It seems GM’s chances of being protected from the alleged faults of “Old GM” are seriously in doubt. And that’s from the mouth of the judge who originally allowed “New GM” to build a financial shield in the wake of its $49.5-billion government bailout.
Six years ago Judge Robert Gerber made a decision: “New GM” couldn’t be held responsible for lawsuits over cars made before the bailout. Last month, Gerber said he wasn’t so sure anymore and suggested his previous decision could allow the company to shirk alleged misconduct in relation to its massive ignition switch recall case, according to Bloomberg.
At a hearing in New York on February 17th Gerber suggested the automaker may have acted “very badly” in delaying the recall of vehicles it knew to be defective.
At the hearing he said that he was deciding how to “fix” the landmark decision he made in 2009, and he may take more than a month to do it.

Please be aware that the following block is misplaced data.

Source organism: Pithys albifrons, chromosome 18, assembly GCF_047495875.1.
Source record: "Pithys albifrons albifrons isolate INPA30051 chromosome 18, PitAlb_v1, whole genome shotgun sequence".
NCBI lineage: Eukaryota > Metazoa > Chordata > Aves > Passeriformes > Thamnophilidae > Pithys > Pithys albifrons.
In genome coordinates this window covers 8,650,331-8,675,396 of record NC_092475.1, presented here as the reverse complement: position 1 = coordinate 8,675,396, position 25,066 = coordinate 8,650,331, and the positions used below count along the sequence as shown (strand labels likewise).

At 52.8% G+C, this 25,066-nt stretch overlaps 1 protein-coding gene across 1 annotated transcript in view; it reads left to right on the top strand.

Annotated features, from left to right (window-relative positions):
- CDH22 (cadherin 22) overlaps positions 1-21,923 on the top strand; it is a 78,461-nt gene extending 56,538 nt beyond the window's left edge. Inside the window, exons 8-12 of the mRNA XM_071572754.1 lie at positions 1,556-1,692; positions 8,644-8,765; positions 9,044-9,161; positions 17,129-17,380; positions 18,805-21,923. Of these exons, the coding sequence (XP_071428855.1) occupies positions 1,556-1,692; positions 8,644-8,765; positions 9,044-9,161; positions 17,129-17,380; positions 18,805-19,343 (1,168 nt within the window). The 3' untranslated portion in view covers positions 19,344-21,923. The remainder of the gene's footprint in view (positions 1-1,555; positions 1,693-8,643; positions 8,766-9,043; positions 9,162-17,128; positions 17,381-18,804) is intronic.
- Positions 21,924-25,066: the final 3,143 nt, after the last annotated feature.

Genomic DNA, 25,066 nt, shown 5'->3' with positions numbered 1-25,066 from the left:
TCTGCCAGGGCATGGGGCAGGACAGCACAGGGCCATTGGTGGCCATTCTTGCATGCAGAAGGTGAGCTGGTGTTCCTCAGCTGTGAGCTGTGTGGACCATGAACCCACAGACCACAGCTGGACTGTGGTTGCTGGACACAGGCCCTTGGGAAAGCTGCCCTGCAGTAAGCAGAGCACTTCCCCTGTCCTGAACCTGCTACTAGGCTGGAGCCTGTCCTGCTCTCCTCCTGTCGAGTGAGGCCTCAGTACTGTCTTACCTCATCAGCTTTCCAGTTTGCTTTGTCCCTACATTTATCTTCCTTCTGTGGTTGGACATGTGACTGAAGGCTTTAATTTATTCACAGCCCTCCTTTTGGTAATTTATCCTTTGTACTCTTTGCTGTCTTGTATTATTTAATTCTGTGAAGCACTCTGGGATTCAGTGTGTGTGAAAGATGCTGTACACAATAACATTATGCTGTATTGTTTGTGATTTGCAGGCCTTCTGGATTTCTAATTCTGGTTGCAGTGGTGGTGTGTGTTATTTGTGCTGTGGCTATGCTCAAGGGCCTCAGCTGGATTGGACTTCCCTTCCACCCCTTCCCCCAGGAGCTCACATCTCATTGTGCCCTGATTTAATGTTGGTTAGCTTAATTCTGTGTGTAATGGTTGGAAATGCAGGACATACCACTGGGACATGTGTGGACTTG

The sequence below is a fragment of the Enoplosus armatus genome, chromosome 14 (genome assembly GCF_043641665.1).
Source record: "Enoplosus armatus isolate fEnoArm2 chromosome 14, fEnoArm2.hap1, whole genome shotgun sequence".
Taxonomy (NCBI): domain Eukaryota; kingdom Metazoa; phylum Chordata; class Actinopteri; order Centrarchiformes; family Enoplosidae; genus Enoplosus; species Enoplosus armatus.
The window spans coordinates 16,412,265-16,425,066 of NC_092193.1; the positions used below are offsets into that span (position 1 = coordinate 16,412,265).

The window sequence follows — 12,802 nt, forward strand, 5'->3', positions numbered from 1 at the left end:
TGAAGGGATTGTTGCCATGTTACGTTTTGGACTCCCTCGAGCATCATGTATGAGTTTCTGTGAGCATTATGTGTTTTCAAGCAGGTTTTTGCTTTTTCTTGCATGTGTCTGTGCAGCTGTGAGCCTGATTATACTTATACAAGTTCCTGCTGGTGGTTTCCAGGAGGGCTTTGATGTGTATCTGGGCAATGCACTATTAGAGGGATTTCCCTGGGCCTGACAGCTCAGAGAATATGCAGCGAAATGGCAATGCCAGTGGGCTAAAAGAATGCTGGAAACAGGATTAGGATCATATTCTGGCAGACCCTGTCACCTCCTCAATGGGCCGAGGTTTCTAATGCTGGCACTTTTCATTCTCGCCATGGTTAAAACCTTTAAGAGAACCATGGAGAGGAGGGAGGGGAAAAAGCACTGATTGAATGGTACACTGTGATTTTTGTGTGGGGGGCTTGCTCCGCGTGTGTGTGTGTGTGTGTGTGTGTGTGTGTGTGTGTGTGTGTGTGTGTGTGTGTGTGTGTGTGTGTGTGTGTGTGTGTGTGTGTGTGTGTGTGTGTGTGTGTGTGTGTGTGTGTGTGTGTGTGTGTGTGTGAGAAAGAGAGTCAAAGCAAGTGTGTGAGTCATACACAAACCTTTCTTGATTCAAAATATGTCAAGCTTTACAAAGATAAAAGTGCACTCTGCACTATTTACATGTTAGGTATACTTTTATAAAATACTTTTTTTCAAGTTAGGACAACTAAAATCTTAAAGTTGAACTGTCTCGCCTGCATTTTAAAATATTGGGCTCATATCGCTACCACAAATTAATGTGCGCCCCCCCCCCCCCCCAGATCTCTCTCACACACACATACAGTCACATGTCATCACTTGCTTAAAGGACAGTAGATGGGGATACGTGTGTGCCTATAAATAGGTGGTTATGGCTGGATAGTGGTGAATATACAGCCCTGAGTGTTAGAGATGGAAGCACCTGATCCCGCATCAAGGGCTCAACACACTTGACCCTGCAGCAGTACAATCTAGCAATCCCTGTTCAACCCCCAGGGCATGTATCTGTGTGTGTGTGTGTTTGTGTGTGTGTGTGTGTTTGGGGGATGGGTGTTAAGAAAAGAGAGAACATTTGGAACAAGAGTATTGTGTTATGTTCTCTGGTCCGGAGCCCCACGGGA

He also said that while he ruled “people couldn’t sue based on anything” pre-bankruptcy, he should have added that people could sue if the new company failed to warn them about what the old company had done.
“It’s rare for a judge to admit he might have made an error,” Chip Bowles, a bankruptcy lawyer at Bingham Greenebaum Doll LLP who isn’t involved in any GM cases, told the report.
The judge said his old ruling essentially gives New GM a “get out of jail free card”, even if the company condoned the installation of the defective switch.
At this point it’s impossible to tell what this potential flip-flop might cost New GM, but that hasn’t stopped people from guesstimating.
David Wheston, an analyst with Morningstar Inc., suggests that it could cost GM more than 7$-billion “if the U.S. bankruptcy court amends GM’s bankruptcy shield for vehicles manufactured under old GM,” he told the news outlet.
We’ll keep you posted on the results. Or anymore flip-flops, depending on which comes first.